The CAMRA Festival Cask-Keg Craft Quandary

Subtitle – A Real Problem (Answer: No, that was just a pun which I felt was too sloppy for the title but I don’t like waste, as trite as it is).

 

So the month of January 2019 saw me visit the Manchester Beer and Cider Festival and, as very usual, the Bent & Bongs Beer Bash

So I still hold that Bent & Bongs is not really a CAMRA festival.  It started with the local Round Table(s), moved on to Bent & Bongs Charitable Trust and whereas it has always had help in every aspect from local CAMRA branches (Wigan, mainly), it doesn’t really push itself as a CAMRA do.

Now Bent & Bongs has always had 3 stalls; right back from my attending at the much missed Formby Hall, which were casks ales, ciders & perries and foreign beers (sometimes with bottles).  2019 saw the introduction of “Craft Corner” where by 10 beers were presented by Keg (and the were keg, not CAMRA “real ale approved” KeyKeg).

Still, having visited the Manchester version from when it was the “Winter Ales” version and then when it moved to the velodrome and almost killed people with the amount of walking required, the set up has been fairly similar, up until the move to GMex (or Manchester Central if you must).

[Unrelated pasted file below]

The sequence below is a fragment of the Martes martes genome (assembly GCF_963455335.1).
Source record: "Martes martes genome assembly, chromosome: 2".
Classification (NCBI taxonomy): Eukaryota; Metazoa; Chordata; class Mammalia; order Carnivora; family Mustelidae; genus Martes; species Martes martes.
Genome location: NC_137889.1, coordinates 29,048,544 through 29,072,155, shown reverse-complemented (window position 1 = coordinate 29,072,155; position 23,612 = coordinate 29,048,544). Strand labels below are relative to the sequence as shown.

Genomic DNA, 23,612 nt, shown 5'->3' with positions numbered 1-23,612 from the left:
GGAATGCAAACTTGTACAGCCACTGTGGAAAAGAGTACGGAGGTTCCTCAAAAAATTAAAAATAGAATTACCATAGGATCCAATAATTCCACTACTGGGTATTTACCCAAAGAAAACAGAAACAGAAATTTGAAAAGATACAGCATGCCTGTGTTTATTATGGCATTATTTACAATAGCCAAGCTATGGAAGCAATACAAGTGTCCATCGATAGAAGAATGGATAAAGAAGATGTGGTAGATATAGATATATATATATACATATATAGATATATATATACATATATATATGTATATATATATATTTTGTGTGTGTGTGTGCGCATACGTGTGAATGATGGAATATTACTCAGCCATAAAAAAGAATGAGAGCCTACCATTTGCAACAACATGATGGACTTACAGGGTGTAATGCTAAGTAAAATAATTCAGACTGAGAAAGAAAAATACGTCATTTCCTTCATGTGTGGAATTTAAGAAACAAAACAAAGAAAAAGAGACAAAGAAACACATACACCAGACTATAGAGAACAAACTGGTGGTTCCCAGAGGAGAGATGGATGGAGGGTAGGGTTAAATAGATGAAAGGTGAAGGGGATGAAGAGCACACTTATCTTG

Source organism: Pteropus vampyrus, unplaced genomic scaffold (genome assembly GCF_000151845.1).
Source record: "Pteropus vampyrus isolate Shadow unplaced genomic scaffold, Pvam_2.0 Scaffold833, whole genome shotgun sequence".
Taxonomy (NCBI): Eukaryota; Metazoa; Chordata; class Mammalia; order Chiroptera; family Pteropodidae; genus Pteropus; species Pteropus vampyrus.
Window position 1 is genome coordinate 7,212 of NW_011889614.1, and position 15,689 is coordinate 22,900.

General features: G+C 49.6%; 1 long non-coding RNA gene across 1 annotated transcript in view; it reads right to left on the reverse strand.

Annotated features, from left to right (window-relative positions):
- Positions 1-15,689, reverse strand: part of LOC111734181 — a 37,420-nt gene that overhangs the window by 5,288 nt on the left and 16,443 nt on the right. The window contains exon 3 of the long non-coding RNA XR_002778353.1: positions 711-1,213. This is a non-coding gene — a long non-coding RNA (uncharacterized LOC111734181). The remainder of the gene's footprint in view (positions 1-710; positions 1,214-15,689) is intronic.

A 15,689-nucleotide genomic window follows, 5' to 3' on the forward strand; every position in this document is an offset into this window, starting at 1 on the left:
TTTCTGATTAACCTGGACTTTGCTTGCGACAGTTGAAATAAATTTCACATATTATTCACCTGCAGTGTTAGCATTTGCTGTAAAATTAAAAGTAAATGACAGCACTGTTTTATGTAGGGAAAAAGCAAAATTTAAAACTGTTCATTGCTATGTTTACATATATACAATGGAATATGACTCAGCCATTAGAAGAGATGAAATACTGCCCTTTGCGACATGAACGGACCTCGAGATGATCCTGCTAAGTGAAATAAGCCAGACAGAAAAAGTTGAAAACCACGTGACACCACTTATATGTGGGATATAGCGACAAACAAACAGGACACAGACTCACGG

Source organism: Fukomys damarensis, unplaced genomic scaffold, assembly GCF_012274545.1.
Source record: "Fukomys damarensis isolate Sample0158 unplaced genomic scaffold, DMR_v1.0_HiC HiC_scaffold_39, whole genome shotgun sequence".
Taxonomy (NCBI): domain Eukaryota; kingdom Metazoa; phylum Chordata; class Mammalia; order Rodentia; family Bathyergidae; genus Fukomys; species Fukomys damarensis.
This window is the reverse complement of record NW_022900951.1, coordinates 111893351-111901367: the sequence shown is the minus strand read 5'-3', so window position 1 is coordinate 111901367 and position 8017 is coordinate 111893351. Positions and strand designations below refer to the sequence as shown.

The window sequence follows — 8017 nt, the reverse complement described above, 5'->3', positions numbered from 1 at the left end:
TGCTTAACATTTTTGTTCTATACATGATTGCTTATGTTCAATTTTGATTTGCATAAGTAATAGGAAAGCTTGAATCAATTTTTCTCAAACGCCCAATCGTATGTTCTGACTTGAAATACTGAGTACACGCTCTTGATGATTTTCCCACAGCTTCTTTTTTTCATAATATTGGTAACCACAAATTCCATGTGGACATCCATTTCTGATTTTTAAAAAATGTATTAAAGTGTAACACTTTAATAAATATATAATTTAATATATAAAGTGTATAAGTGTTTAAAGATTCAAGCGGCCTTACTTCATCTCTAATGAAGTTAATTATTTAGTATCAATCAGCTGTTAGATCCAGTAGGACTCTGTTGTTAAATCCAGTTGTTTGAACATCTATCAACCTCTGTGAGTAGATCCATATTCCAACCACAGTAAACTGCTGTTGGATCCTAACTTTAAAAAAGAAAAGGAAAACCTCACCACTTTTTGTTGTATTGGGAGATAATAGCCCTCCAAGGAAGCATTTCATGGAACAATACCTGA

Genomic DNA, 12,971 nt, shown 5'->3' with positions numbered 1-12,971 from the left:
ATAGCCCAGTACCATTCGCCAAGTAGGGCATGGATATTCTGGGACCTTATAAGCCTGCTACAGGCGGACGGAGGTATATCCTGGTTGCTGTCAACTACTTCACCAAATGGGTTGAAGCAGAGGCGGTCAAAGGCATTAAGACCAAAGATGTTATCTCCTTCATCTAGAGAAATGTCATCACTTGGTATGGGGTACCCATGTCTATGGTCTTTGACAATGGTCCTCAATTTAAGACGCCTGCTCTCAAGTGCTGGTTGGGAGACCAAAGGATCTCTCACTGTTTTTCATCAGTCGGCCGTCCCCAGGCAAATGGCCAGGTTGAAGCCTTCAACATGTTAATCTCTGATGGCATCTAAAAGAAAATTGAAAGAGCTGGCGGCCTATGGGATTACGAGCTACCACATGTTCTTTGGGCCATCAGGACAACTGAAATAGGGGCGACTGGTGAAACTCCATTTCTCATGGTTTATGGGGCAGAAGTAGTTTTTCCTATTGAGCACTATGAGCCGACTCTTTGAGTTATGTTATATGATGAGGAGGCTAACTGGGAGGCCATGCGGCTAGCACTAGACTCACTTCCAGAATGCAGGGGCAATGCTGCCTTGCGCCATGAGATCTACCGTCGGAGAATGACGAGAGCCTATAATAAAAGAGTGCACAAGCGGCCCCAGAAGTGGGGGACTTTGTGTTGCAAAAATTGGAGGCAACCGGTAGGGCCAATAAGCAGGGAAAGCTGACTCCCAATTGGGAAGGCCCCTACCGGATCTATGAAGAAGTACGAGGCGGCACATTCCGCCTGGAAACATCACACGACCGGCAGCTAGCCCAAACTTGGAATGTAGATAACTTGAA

During this rather move the beer scene has evolved (or in-vovled) and so CAMRA, wishing to not miss a trick developed a way of getting Keg (any keg style) into their festival but for sake of brevity (set-up), this year, with the exception of the brewery bars and Irish Bar, the keg were kept in the “Keg & KeyKeg Bar” – note the distinction even here, they should really add Dolium just for the fuck of it too.

Anyway, it was only on the final day of Bent & Bongs I noted the clear distinction between Cask and Craft.

Not anyone’s fault, the terms aren’t mutually exclusive.  Same with real ale, keg, keykeg, or whatever material the cask is made out of.

Or for that matter is the cask it pump or gravity.